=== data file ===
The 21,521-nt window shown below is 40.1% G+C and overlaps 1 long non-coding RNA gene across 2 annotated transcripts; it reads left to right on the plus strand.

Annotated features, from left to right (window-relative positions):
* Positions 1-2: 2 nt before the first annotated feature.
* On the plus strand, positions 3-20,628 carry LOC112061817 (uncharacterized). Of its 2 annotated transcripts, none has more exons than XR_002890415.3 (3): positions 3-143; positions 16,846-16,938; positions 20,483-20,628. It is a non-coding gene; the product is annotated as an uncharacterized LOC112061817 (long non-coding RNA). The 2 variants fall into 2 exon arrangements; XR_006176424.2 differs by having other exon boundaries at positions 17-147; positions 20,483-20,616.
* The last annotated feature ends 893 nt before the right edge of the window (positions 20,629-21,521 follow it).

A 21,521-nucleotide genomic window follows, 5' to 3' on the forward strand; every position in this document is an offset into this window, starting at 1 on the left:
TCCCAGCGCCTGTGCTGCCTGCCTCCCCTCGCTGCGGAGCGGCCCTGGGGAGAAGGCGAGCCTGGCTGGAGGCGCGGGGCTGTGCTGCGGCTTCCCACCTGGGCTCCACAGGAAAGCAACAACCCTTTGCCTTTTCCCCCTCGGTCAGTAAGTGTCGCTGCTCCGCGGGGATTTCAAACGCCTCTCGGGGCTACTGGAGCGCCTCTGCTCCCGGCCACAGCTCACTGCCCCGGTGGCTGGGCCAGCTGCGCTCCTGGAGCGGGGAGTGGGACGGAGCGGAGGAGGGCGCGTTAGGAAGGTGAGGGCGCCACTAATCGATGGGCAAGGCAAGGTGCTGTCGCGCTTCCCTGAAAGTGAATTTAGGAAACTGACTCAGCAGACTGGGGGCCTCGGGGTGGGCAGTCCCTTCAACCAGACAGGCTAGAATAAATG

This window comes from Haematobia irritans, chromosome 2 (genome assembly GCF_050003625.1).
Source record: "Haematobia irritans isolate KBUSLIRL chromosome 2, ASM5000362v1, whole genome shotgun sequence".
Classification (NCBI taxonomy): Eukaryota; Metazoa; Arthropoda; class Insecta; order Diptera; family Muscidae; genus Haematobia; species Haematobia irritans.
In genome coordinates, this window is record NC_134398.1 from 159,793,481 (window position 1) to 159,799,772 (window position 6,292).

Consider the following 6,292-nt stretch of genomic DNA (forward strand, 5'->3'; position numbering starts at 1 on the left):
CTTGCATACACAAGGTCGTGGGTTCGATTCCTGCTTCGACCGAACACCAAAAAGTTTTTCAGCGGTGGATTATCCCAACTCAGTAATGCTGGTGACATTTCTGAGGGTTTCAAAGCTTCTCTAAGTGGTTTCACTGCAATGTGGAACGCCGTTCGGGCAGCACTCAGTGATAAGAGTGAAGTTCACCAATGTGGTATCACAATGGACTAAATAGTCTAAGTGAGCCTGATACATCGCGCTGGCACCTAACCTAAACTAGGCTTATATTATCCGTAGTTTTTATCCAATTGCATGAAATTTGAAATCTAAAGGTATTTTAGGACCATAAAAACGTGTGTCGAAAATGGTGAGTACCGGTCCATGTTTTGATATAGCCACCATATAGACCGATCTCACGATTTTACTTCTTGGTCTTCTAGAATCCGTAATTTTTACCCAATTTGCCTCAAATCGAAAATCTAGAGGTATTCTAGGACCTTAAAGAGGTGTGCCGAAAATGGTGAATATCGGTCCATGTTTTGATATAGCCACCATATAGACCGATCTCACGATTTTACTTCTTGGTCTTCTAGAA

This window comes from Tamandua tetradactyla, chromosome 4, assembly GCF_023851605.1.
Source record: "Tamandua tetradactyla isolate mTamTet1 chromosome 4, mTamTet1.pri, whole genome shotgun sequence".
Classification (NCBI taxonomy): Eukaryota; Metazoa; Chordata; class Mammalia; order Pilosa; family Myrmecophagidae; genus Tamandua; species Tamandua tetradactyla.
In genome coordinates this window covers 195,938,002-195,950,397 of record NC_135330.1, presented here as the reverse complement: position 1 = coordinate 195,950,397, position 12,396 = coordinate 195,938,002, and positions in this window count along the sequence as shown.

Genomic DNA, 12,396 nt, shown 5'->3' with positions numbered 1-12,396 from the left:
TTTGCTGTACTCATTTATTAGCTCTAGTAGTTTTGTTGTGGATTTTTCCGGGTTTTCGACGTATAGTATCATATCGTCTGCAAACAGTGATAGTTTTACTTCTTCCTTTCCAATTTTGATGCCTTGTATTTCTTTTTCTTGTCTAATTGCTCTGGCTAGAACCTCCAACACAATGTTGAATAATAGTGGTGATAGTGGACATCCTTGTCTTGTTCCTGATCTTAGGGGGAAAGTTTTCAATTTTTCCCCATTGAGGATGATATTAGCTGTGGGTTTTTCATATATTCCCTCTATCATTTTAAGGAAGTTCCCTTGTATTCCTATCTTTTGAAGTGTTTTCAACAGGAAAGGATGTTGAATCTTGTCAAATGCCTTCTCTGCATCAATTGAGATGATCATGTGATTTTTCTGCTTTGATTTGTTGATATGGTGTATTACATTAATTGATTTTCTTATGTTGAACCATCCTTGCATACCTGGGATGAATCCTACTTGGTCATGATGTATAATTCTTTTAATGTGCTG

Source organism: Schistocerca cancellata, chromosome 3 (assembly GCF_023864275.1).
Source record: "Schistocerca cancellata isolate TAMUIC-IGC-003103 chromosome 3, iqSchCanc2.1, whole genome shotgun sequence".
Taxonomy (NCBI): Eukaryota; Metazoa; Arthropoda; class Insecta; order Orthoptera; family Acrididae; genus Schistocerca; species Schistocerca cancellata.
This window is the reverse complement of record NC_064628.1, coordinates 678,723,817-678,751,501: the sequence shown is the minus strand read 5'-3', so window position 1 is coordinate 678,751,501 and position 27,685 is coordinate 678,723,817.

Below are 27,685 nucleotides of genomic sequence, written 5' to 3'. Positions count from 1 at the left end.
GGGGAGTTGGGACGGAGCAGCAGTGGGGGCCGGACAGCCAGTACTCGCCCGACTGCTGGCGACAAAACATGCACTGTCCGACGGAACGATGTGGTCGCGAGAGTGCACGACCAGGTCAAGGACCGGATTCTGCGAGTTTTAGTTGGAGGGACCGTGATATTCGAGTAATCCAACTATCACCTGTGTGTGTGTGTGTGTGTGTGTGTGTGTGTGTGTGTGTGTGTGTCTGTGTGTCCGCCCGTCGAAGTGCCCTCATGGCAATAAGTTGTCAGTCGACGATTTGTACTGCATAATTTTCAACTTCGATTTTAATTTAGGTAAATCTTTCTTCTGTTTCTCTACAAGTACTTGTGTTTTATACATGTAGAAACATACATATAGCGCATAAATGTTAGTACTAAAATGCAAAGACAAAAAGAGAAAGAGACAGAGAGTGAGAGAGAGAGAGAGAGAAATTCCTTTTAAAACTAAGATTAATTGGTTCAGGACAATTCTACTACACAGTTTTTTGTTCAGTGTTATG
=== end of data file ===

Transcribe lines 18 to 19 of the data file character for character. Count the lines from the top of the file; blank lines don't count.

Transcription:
Genomic DNA, 12,396 nt, shown 5'->3' with positions numbered 1-12,396 from the left:
TTTGCTGTACTCATTTATTAGCTCTAGTAGTTTTGTTGTGGATTTTTCCGGGTTTTCGACGTATAGTATCATATCGTCTGCAAACAGTGATAGTTTTACTTCTTCCTTTCCAATTTTGATGCCTTGTATTTCTTTTTCTTGTCTAATTGCTCTGGCTAGAACCTCCAACACAATGTTGAATAATAGTGGTGATAGTGGACATCCTTGTCTTGTTCCTGATCTTAGGGGGAAAGTTTTCAATTTTTCCCCATTGAGGATGATATTAGCTGTGGGTTTTTCATATATTCCCTCTATCATTTTAAGGAAGTTCCCTTGTATTCCTATCTTTTGAAGTGTTTTCAACAGGAAAGGATGTTGAATCTTGTCAAATGCCTTCTCTGCATCAATTGAGATGATCATGTGATTTTTCTGCTTTGATTTGTTGATATGGTGTATTACATTAATTGATTTTCTTATGTTGAACCATCCTTGCATACCTGGGATGAATCCTACTTGGTCATGATGTATAATTCTTTTAATGTGCTG